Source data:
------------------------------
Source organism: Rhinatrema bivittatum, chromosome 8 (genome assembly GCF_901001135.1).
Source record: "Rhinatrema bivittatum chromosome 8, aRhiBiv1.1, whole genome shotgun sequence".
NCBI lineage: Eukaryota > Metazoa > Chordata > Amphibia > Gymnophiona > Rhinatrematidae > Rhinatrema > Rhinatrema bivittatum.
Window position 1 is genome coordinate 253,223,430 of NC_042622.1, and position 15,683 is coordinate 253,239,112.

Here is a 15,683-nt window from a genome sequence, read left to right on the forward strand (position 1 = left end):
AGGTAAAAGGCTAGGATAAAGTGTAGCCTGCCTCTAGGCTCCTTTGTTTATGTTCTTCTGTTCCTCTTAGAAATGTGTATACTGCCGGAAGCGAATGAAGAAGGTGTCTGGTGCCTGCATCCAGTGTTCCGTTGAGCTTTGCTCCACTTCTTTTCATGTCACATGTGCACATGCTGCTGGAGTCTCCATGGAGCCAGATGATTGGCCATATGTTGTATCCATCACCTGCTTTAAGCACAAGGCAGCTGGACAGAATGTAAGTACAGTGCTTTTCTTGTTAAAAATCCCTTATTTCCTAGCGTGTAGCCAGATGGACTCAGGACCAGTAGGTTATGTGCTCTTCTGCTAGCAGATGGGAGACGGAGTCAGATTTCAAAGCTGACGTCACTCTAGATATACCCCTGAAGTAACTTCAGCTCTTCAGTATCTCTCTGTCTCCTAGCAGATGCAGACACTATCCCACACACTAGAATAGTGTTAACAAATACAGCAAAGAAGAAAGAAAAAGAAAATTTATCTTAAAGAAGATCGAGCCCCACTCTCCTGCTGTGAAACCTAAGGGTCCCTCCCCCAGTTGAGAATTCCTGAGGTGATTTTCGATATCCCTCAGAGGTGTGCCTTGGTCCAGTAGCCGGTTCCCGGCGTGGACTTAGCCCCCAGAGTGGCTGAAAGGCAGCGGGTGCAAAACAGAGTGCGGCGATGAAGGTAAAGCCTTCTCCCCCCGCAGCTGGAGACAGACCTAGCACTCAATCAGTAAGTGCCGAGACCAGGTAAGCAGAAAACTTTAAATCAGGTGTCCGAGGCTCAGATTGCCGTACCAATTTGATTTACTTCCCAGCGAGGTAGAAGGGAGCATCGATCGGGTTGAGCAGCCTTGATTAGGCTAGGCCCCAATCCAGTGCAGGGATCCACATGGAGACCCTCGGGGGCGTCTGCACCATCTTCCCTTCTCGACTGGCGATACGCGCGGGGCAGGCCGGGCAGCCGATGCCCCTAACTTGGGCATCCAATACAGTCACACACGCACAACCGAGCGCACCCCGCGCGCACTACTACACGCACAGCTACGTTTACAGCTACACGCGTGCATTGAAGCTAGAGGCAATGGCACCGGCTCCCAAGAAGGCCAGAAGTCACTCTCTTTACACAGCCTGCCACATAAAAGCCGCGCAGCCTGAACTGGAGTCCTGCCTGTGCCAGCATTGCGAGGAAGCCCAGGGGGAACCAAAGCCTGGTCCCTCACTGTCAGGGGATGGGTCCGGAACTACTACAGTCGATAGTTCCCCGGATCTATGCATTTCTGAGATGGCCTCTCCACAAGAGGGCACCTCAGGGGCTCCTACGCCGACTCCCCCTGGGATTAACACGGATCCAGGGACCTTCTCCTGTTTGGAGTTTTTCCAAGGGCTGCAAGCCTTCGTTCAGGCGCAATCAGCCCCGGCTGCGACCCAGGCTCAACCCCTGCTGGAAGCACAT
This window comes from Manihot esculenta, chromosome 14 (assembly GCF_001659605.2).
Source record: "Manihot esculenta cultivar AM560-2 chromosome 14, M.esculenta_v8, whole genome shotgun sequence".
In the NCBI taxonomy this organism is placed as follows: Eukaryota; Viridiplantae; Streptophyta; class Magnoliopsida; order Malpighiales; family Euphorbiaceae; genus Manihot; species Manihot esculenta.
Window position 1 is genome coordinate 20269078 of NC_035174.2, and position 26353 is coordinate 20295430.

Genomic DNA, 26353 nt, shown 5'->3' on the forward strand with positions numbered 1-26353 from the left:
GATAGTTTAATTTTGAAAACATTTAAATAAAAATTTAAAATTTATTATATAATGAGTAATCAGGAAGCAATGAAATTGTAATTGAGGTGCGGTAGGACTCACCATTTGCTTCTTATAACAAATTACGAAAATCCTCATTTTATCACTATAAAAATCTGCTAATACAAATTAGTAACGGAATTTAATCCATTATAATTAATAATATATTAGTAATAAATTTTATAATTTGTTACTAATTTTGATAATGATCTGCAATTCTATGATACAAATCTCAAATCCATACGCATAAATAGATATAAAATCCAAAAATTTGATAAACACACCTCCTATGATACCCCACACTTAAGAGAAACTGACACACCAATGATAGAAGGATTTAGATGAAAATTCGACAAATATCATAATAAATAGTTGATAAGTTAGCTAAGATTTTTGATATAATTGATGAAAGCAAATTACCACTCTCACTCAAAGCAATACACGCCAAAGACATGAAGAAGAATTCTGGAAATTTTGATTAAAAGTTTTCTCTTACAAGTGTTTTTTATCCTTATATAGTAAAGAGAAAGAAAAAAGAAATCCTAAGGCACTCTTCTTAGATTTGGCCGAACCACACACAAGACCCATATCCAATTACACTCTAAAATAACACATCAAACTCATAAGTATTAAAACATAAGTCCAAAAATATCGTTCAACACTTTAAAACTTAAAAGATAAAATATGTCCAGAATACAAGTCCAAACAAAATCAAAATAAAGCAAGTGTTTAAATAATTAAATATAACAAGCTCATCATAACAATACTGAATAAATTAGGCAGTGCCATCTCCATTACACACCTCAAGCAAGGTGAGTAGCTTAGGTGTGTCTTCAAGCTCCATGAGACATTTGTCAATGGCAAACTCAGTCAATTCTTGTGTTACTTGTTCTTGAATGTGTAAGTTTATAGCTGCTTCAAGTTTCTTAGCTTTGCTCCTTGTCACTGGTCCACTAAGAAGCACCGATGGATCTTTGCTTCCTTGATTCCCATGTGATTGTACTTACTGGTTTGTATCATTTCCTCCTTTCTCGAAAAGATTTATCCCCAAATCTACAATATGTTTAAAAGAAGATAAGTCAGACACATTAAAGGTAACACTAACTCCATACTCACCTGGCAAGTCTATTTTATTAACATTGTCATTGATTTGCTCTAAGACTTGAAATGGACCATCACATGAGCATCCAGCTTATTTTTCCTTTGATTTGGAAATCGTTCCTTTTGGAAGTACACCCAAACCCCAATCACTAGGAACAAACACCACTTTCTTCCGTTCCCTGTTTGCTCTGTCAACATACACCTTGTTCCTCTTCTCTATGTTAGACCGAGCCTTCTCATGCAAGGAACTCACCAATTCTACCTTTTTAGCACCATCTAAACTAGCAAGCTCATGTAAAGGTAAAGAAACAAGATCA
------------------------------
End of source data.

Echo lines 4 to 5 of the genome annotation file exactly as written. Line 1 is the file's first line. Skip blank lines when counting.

Window position 1 is genome coordinate 253,223,430 of NC_042622.1, and position 15,683 is coordinate 253,239,112.

Here is a 15,683-nt window from a genome sequence, read left to right on the forward strand (position 1 = left end):